Lifestyle & Belief

Senegal's wrestlers hit the big time


DAKAR, Senegal — Out in a warehouse district of this nation’s capital, a 20-year-old wrestler named Ahmeth Deme is a champion.

"Le Lutteur Gentleman" — "The Gentleman Fighter" — proclaims a painting of him in combat stance emblazoned on a concrete barrier across the alley from his mother's apartment. Deme hopes to send his mother to Mecca with his prize fighting pay.

Over Senegal's highways, much slicker advertisements studded with telecom logos hype the weekend clash between Balla Gaye II and Balla Beye II, two celebrity gladiators who will pocket more in that single match than Deme may ever win — the equivalent of $100,000 each.

"Qui sera le lion des banlieue?" the billboards ask. "Who will be the lion of the city's outskirts?"

Laamb — Senegal's traditional wrestling that was once fought by fishermen on shore leave and farmers in their idle season — has boomed into a national industry, and a pastime for thousands of young men in the banlieue hoping to tackle their way to riches.

"Imagine someone who has no opportunity, maybe he's a simple mechanic,” said Idrissa Sane, sports journalist. "He can't even dream of having a million CFA [francs], but if he's got the right size, the right muscles, why not? He can't get it any other way."

In triumph or defeat, the titans of Laamb secure handsome corporate patronage just to perform in over-capacity stadiums where spectators blast horns, rattle drums and often faint if their fighter falls.

The brawls last just a of couple minutes. First, the rivals lock unblinking stares, wave hands in each other's face, and throw stomach jabs, until one of the two cracks, lunges, links biceps and the loser's body pounds the sand.

But first, the pre-game rites demand hours of quality television, wrestling the capital's shops and marriages to an afternoon halt as each combatant parades into the ring with his own dance, his own drum cadences, and his own occult practices designed to unnerve his enemy.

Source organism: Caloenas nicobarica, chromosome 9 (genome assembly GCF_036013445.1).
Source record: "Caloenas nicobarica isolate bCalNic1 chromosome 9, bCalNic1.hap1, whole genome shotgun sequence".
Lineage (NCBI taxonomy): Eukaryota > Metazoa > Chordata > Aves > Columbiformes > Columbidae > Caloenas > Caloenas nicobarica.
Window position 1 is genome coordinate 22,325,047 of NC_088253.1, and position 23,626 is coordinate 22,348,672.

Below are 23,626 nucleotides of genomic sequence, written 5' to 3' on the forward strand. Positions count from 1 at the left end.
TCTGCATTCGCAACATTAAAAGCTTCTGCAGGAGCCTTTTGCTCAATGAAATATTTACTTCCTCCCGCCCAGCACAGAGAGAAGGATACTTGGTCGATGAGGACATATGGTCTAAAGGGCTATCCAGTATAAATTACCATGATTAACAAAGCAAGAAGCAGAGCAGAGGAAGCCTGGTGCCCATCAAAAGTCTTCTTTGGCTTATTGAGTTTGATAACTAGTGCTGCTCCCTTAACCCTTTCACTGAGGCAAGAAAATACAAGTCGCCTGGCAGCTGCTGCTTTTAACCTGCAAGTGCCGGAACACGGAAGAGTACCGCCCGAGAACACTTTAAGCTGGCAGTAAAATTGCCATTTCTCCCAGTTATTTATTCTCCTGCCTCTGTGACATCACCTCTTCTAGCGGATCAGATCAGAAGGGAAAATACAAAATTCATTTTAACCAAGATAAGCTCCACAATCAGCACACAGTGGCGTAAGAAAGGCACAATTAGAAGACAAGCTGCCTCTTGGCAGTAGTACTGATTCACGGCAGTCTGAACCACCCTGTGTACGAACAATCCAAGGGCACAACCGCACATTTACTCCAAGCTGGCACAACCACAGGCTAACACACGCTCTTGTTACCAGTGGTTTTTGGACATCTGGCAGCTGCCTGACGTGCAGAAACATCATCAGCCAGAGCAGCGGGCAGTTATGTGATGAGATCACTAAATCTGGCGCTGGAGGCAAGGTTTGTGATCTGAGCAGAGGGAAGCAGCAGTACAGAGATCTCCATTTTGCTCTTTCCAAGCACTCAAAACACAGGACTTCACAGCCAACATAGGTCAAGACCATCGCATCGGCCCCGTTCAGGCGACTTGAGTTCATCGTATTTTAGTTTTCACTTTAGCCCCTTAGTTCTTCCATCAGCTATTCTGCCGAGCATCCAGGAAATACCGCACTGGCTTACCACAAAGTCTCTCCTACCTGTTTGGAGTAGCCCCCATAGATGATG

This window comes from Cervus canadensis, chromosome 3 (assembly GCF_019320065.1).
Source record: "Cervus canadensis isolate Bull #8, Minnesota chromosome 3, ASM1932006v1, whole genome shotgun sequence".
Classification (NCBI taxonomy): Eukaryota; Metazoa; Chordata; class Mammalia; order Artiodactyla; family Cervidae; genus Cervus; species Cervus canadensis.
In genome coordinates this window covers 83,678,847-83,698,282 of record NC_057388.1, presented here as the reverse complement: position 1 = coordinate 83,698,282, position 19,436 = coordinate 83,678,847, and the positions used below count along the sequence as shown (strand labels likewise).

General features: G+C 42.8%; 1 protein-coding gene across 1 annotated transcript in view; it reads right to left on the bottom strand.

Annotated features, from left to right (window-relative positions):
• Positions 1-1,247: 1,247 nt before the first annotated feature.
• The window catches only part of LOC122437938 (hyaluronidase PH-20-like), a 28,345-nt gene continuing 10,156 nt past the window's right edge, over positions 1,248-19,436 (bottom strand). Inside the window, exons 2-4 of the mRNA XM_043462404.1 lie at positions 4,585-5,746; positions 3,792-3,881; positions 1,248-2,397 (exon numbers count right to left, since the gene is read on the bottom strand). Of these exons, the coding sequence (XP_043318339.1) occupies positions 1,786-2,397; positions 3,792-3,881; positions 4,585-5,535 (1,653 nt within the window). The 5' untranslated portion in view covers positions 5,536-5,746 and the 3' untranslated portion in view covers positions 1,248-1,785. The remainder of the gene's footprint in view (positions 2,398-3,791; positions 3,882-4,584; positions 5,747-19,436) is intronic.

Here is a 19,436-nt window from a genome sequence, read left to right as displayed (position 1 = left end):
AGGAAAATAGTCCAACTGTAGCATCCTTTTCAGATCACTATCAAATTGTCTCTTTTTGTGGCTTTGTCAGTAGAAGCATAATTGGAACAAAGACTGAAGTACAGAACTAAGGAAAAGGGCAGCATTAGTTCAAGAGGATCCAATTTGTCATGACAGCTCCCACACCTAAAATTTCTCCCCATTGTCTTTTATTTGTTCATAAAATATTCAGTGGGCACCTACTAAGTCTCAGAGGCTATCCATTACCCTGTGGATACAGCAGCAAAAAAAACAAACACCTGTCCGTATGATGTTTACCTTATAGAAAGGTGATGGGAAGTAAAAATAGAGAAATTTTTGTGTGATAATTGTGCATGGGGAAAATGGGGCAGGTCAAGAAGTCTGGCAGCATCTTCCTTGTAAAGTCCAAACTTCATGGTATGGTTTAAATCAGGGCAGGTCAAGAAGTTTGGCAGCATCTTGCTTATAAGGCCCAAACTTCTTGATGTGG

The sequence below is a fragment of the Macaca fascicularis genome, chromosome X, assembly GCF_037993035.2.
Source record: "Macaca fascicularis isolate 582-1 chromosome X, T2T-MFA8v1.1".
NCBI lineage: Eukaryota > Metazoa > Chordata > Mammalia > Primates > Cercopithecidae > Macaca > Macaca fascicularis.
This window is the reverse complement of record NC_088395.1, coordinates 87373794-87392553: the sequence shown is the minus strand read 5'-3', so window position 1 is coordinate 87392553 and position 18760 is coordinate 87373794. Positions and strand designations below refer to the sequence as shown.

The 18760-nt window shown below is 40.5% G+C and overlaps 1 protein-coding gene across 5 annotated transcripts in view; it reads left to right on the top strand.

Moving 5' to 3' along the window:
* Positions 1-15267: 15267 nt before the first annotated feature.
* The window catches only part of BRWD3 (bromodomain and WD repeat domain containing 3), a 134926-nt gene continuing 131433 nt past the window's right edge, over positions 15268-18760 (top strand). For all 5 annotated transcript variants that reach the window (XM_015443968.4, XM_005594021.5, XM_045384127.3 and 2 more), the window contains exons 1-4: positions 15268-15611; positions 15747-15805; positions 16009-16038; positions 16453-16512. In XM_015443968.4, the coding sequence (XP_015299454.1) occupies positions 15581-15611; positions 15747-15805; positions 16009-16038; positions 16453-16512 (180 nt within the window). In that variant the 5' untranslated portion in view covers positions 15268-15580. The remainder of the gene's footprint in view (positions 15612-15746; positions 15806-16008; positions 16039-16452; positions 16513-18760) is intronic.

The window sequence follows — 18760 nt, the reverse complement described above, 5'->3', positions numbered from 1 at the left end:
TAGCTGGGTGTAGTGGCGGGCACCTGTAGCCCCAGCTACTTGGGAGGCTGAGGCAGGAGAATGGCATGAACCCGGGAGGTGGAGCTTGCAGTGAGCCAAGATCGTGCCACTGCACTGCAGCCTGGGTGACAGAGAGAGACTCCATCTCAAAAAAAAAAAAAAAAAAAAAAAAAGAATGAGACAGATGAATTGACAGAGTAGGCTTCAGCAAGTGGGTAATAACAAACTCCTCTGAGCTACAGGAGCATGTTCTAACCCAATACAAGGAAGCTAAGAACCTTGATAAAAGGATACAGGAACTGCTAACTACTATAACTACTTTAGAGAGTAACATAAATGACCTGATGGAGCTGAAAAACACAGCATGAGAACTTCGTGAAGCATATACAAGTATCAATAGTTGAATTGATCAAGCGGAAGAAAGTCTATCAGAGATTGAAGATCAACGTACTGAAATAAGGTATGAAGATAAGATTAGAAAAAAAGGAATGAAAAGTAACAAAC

Trainers douse their champion in liniments that can grant them the balance of a baobab tree, or render them invisible. Virtually all knot a scrap of the Quran into their combat wear as spiritual armor. Yekini, Laamb's reigning king, mean mugs his opponents through a peephole cut inexplicably through his flip-flop.

"We call that the mystic side, the second force of the fighter," Sane said. "You can choose to believe in it. Some people don't."

The centuries-old tradition reaped a brief flash of 1970s TV fame, when a teenage Mandinka warrior named Kunte Kinte learned to Laamb in the opening scenes of Alex Haley's slave history mini-series "Roots."

Kinte, Haley tells us, endured the savagery of slavery in Virginia by holding Laamb's life lessons in mind — how to safeguard one's body, spirit and culture from a frontal attack.

Through the centuries of the slave trade, colonization and Islamicization, the Laamb sport has managed its own survival dance, thriving at long last thanks to Senegal’s growing TV audience, mounting corporate sponsorship wars, a blossoming middle class — and thanks to Tyson, a charismatic camera-hog who flaunted his wrestling winnings, issued outrageous threats and entered stadiums stomp-dancing out of an SUV, brandishing the American flag like some mystic weapon.

"In Tyson, the public had a new champion, one who came with a particular style,” Sane said. “He turned our traditional fight into a modern sport.”

Out at a training beach in Thiaroye, wrestlers say they're looking to modernize it further, subsuming moves from Brazilian Capoeira and Greco-Roman wrestling.

"Nowadays, if you want to be a good fighter you need to practice judo, karate and kickboxing," said the trainer.

Laamb’s circuit sustains satellite industries at training camps throughout the city's outskirts, like Balla Gueye’s school, where women sell friend snacks, sodas, waters and bread to a throngs of young, male spectators.

"Look at these kids, hanging out here," wrestler Cheikh Ndoye said. "They all want to take our spot."

For some Senegalese, Sane says, that’s a shame, that this generation should invest so much of its vigor and brawn into some sweaty aspirational combat.

But at the beach in Thiaroye, where young boys slapbox, and the "lutteur gentleman" trains, the athletes disagree.

“I was born with this,” said Baye Mbaye between practice bouts. “When I was young, I did this. My forefathers did this.”

“I'm so proud to be a wrestler,” he added. “And I'm ready to fight.”